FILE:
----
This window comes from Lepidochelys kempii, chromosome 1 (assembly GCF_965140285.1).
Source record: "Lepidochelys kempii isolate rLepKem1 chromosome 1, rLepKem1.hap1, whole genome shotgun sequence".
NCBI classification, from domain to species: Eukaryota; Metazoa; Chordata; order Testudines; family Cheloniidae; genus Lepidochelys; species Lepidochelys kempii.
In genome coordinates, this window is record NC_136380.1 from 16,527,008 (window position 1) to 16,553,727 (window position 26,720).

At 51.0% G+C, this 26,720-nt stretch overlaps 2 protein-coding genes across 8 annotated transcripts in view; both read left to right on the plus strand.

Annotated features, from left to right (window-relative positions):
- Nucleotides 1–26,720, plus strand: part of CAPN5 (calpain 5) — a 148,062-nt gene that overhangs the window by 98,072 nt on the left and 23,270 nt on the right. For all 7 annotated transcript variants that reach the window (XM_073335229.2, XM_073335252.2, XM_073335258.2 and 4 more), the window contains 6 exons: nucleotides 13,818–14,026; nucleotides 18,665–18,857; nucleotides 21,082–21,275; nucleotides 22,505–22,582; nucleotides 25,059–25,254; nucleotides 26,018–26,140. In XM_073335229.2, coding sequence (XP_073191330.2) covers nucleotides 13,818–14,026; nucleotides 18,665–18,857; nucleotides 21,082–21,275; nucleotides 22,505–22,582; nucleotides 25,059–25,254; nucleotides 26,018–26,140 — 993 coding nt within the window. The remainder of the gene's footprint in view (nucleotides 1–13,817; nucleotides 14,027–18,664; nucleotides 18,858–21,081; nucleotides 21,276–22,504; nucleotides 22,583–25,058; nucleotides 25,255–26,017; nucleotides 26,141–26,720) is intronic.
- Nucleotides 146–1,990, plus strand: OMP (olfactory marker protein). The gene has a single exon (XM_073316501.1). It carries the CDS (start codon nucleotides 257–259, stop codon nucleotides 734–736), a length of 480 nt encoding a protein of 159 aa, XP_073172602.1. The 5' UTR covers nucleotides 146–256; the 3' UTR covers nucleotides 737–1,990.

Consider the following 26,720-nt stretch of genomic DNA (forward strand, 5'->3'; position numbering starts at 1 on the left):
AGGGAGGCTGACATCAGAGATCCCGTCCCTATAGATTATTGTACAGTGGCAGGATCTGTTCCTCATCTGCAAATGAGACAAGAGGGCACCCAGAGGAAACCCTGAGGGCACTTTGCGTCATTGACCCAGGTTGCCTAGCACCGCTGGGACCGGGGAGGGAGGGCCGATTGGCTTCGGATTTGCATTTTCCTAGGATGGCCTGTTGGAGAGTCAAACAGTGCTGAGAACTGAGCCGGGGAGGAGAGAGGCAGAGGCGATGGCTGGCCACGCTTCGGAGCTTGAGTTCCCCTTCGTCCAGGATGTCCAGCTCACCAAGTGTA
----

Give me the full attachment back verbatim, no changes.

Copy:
This window comes from Lepidochelys kempii, chromosome 1 (assembly GCF_965140285.1).
Source record: "Lepidochelys kempii isolate rLepKem1 chromosome 1, rLepKem1.hap1, whole genome shotgun sequence".
NCBI classification, from domain to species: Eukaryota; Metazoa; Chordata; order Testudines; family Cheloniidae; genus Lepidochelys; species Lepidochelys kempii.
In genome coordinates, this window is record NC_136380.1 from 16,527,008 (window position 1) to 16,553,727 (window position 26,720).

At 51.0% G+C, this 26,720-nt stretch overlaps 2 protein-coding genes across 8 annotated transcripts in view; both read left to right on the plus strand.

Annotated features, from left to right (window-relative positions):
- Nucleotides 1–26,720, plus strand: part of CAPN5 (calpain 5) — a 148,062-nt gene that overhangs the window by 98,072 nt on the left and 23,270 nt on the right. For all 7 annotated transcript variants that reach the window (XM_073335229.2, XM_073335252.2, XM_073335258.2 and 4 more), the window contains 6 exons: nucleotides 13,818–14,026; nucleotides 18,665–18,857; nucleotides 21,082–21,275; nucleotides 22,505–22,582; nucleotides 25,059–25,254; nucleotides 26,018–26,140. In XM_073335229.2, coding sequence (XP_073191330.2) covers nucleotides 13,818–14,026; nucleotides 18,665–18,857; nucleotides 21,082–21,275; nucleotides 22,505–22,582; nucleotides 25,059–25,254; nucleotides 26,018–26,140 — 993 coding nt within the window. The remainder of the gene's footprint in view (nucleotides 1–13,817; nucleotides 14,027–18,664; nucleotides 18,858–21,081; nucleotides 21,276–22,504; nucleotides 22,583–25,058; nucleotides 25,255–26,017; nucleotides 26,141–26,720) is intronic.
- Nucleotides 146–1,990, plus strand: OMP (olfactory marker protein). The gene has a single exon (XM_073316501.1). It carries the CDS (start codon nucleotides 257–259, stop codon nucleotides 734–736), a length of 480 nt encoding a protein of 159 aa, XP_073172602.1. The 5' UTR covers nucleotides 146–256; the 3' UTR covers nucleotides 737–1,990.

Consider the following 26,720-nt stretch of genomic DNA (forward strand, 5'->3'; position numbering starts at 1 on the left):
AGGGAGGCTGACATCAGAGATCCCGTCCCTATAGATTATTGTACAGTGGCAGGATCTGTTCCTCATCTGCAAATGAGACAAGAGGGCACCCAGAGGAAACCCTGAGGGCACTTTGCGTCATTGACCCAGGTTGCCTAGCACCGCTGGGACCGGGGAGGGAGGGCCGATTGGCTTCGGATTTGCATTTTCCTAGGATGGCCTGTTGGAGAGTCAAACAGTGCTGAGAACTGAGCCGGGGAGGAGAGAGGCAGAGGCGATGGCTGGCCACGCTTCGGAGCTTGAGTTCCCCTTCGTCCAGGATGTCCAGCTCACCAAGTGTA